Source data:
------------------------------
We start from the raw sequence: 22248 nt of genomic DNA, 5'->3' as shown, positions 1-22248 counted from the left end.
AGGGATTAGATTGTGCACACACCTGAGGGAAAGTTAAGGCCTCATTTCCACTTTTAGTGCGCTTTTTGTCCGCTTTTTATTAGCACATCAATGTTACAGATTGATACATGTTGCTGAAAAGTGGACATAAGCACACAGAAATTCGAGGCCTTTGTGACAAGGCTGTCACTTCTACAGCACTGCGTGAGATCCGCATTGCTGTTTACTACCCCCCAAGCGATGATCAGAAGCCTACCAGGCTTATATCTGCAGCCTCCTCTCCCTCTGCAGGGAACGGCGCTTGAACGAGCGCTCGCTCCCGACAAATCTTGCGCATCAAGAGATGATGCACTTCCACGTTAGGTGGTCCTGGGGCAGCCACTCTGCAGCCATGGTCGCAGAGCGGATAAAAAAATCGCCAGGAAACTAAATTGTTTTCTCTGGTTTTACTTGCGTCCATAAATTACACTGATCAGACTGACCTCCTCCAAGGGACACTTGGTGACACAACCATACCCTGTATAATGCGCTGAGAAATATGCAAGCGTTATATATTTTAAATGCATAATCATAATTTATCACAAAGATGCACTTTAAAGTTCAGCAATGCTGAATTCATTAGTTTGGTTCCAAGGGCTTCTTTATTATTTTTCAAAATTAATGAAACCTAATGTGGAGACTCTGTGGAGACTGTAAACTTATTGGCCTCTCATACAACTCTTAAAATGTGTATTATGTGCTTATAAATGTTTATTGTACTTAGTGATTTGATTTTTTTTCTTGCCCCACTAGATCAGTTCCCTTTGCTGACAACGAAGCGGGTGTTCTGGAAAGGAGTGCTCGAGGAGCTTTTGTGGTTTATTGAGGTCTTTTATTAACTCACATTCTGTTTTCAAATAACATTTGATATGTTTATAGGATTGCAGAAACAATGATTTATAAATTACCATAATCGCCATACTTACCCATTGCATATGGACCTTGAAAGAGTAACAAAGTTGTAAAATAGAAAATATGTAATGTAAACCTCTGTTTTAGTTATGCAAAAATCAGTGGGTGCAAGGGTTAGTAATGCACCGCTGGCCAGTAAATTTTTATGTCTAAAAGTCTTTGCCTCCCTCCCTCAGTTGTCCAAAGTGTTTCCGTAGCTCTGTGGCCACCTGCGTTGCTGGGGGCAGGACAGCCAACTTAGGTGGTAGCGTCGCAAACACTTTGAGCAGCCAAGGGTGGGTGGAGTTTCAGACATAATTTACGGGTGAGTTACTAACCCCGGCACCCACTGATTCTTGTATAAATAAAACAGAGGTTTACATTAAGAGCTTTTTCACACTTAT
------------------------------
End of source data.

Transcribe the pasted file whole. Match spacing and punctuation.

We start from the raw sequence: 22248 nt of genomic DNA, 5'->3' as shown, positions 1-22248 counted from the left end.
AGGGATTAGATTGTGCACACACCTGAGGGAAAGTTAAGGCCTCATTTCCACTTTTAGTGCGCTTTTTGTCCGCTTTTTATTAGCACATCAATGTTACAGATTGATACATGTTGCTGAAAAGTGGACATAAGCACACAGAAATTCGAGGCCTTTGTGACAAGGCTGTCACTTCTACAGCACTGCGTGAGATCCGCATTGCTGTTTACTACCCCCCAAGCGATGATCAGAAGCCTACCAGGCTTATATCTGCAGCCTCCTCTCCCTCTGCAGGGAACGGCGCTTGAACGAGCGCTCGCTCCCGACAAATCTTGCGCATCAAGAGATGATGCACTTCCACGTTAGGTGGTCCTGGGGCAGCCACTCTGCAGCCATGGTCGCAGAGCGGATAAAAAAATCGCCAGGAAACTAAATTGTTTTCTCTGGTTTTACTTGCGTCCATAAATTACACTGATCAGACTGACCTCCTCCAAGGGACACTTGGTGACACAACCATACCCTGTATAATGCGCTGAGAAATATGCAAGCGTTATATATTTTAAATGCATAATCATAATTTATCACAAAGATGCACTTTAAAGTTCAGCAATGCTGAATTCATTAGTTTGGTTCCAAGGGCTTCTTTATTATTTTTCAAAATTAATGAAACCTAATGTGGAGACTCTGTGGAGACTGTAAACTTATTGGCCTCTCATACAACTCTTAAAATGTGTATTATGTGCTTATAAATGTTTATTGTACTTAGTGATTTGATTTTTTTTCTTGCCCCACTAGATCAGTTCCCTTTGCTGACAACGAAGCGGGTGTTCTGGAAAGGAGTGCTCGAGGAGCTTTTGTGGTTTATTGAGGTCTTTTATTAACTCACATTCTGTTTTCAAATAACATTTGATATGTTTATAGGATTGCAGAAACAATGATTTATAAATTACCATAATCGCCATACTTACCCATTGCATATGGACCTTGAAAGAGTAACAAAGTTGTAAAATAGAAAATATGTAATGTAAACCTCTGTTTTAGTTATGCAAAAATCAGTGGGTGCAAGGGTTAGTAATGCACCGCTGGCCAGTAAATTTTTATGTCTAAAAGTCTTTGCCTCCCTCCCTCAGTTGTCCAAAGTGTTTCCGTAGCTCTGTGGCCACCTGCGTTGCTGGGGGCAGGACAGCCAACTTAGGTGGTAGCGTCGCAAACACTTTGAGCAGCCAAGGGTGGGTGGAGTTTCAGACATAATTTACGGGTGAGTTACTAACCCCGGCACCCACTGATTCTTGTATAAATAAAACAGAGGTTTACATTAAGAGCTTTTTCACACTTAT